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Harry, age 10, Fijian Australian, La Perouse Public School:

The story about Cook affects us. We need to listen to stories about what we have done in the past and make sure that we don’t do it again.

Slideshow

Cooktown State School printmaking

Cooktown State School painting

Kyshaliyah and Tasia, Cooktown State School

Tristine and Izayah, Cooktown State School

Sarah, Cooktown State School

La Perouse School

La Perouse School

Making art

Dr Naomi Zouwer led the workshops. Naomi specialises in children and community arts engagement. She designed a two-day program that included storytelling by Indigenous artists, elders and community members, and art making, including printmaking and painting.

A woman wearing an apron that reads 'Creative Practice' smiles at the camera, while standing beside a female school student, seated at a desk.  - click to view larger image
Naomi Zouwer at Cooktown State School

Living history

Some children are already familiar with this history, having grown up in areas where encounters between First Peoples and the Endeavour crew took place.

Around Waalumbaal Birri (Endeavour River), near Cooktown in far north Queensland, the crew spent 48 days on the land. Kamay (Botany Bay) in Sydney was the site of Cook’s first landing.

Today, monuments and place names commemorate the Endeavour crew’s time spent on country in these places. Here, children may also be aware of oral traditions relating to those first encounters, as well as contemporary debates around commemorations.

In contrast, children living elsewhere in Australia, such as Canberra, might learn about this history because it is part of their school curriculum.

A child's painting depicting a ship at sea, approaching land.
Untitled by Sheldon

Sheldon, age 11, Binthi, Bulgun, Ankkamuthi, Ganggalida and Idinji Warra from Cooktown State School:

This is the boat with Captain Cook. Cook is in the middle of the boat. You can see a fire on the land. There were people living there. James Cook seen the fires. The people [on the land] turned back around, they hid; when the Endeavour crew hit the reef, the sailors came over to see the fires.

Community-led storytelling

Local Indigenous community leaders led the children through the history of their area, starting with creation stories.

At La Perouse, Dhungutti and Dharawal man Ray Ingrey told a Dreaming story of Burri Burri the whale, an ancestor responsible for the coastal geography of what is now Sydney Harbour. Aiden was inspired to create a whale print.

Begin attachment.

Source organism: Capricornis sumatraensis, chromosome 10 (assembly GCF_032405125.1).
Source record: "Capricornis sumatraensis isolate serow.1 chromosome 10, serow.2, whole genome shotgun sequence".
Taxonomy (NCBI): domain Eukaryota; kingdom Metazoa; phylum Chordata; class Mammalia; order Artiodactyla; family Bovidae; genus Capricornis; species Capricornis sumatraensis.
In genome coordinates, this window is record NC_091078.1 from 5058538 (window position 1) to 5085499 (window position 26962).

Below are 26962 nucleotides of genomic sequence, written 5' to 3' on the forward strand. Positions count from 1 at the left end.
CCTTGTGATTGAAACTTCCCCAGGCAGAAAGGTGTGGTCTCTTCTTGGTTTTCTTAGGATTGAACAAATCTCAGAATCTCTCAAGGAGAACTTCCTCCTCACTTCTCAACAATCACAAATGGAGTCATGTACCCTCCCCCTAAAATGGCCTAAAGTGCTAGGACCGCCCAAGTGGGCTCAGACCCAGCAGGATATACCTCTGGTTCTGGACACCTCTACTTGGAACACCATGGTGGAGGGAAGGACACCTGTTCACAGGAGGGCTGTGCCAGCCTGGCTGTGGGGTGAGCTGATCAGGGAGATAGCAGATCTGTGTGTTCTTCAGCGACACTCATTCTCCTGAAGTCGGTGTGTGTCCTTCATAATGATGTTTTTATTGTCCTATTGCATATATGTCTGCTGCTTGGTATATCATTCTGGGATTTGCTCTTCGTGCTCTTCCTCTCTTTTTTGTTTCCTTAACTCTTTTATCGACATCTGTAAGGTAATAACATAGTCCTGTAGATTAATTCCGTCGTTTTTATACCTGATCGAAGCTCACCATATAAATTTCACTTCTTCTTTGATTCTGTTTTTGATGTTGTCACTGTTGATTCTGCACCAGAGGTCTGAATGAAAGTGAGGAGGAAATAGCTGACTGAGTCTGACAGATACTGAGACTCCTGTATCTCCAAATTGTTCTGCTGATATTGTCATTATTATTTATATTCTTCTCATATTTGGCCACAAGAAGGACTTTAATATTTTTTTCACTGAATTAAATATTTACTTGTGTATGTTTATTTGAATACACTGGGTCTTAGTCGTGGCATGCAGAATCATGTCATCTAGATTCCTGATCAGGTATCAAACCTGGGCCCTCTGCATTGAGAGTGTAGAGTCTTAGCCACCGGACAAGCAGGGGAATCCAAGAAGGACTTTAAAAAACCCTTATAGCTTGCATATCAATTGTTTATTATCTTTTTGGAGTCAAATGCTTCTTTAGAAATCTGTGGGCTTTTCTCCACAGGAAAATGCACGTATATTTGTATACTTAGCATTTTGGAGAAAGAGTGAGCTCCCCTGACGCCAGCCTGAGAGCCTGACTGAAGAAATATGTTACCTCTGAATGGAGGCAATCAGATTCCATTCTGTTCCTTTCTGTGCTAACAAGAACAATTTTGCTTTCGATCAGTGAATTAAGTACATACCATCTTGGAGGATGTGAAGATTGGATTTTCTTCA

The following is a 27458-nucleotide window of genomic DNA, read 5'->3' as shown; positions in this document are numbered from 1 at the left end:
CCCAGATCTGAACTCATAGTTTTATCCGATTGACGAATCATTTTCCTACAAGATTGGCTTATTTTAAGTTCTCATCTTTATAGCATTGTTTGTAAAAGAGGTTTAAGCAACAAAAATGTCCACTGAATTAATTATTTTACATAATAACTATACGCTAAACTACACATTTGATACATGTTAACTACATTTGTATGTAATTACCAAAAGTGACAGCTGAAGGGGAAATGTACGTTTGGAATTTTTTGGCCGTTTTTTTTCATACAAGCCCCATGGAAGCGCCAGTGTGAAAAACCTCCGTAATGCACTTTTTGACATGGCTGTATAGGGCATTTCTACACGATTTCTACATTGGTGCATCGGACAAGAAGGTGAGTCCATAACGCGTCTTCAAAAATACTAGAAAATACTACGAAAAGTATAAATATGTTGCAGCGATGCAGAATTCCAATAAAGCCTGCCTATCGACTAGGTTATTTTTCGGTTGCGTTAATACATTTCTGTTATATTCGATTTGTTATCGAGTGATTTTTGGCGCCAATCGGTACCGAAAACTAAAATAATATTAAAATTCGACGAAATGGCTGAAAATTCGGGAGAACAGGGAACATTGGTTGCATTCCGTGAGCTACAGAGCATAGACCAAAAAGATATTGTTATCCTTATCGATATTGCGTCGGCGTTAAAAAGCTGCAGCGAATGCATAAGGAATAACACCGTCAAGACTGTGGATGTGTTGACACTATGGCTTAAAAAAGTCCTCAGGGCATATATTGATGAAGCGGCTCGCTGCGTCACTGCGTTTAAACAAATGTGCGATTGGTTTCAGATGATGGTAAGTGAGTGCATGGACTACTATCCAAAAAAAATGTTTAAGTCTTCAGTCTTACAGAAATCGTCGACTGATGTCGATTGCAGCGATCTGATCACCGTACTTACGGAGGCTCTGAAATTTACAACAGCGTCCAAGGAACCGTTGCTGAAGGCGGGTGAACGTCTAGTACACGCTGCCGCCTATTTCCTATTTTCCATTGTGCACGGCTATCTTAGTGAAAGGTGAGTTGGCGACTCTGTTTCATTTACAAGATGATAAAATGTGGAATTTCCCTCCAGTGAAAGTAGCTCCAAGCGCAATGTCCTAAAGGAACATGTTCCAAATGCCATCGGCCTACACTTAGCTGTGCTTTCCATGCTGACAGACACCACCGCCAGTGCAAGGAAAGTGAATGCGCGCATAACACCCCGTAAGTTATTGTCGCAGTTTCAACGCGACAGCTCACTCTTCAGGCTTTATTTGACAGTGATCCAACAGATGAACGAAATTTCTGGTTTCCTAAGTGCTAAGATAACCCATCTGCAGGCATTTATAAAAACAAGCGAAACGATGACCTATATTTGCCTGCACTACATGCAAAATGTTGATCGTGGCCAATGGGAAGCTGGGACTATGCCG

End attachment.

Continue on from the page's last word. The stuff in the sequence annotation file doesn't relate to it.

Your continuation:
Dharawal and Gweagal woman Sophie Youngberry told the Dharawal Dreaming story of the kai’mia lily (gymea lily), a coastal plant native to Sydney, inspiring Natjadea to create a painting of the lily.

At Cooktown, Guugu Yimidhirr Elder Alberta Hornsby talked about the Bama (Aboriginal) warrior who faced the Endeavour crew and brought peace between the two groups. This inspired Sarah and Izayah to create portraits of Cook and the warrior.

Slideshow

Sophie Youngberry at La Perouse Public School

Aunty Alberta Hornsby at Cooktown State School

Works for the nation

A boy in a school uniform being filmed presenting his painting while two other students and a female interviewer watch on.. - click to view larger image
Aiden talks with Shona Coyne about his painting

All the children created engaging works and shared the meaning and significance of them with us.

These works are a snapshot of how young Australian see the historical events that took place at Kamay and Waalumbaal Birri in 1770, and how they feel about this national story.

In future, we will be able to reflect on this legacy and consider how the perspectives of children vary over time.

Group shot of primary school students and teachers display their finished paintings.
Cooktown State School students with Naomi Zouwer and Lily Withycombe

A selection of the children's artworks have been acquired for the Museum's National Historical Collection.

These works will be accessible via our online Collections Explorer later this year.

Explore Endeavour Voyage: The Untold Stories of Cook and the First Australians

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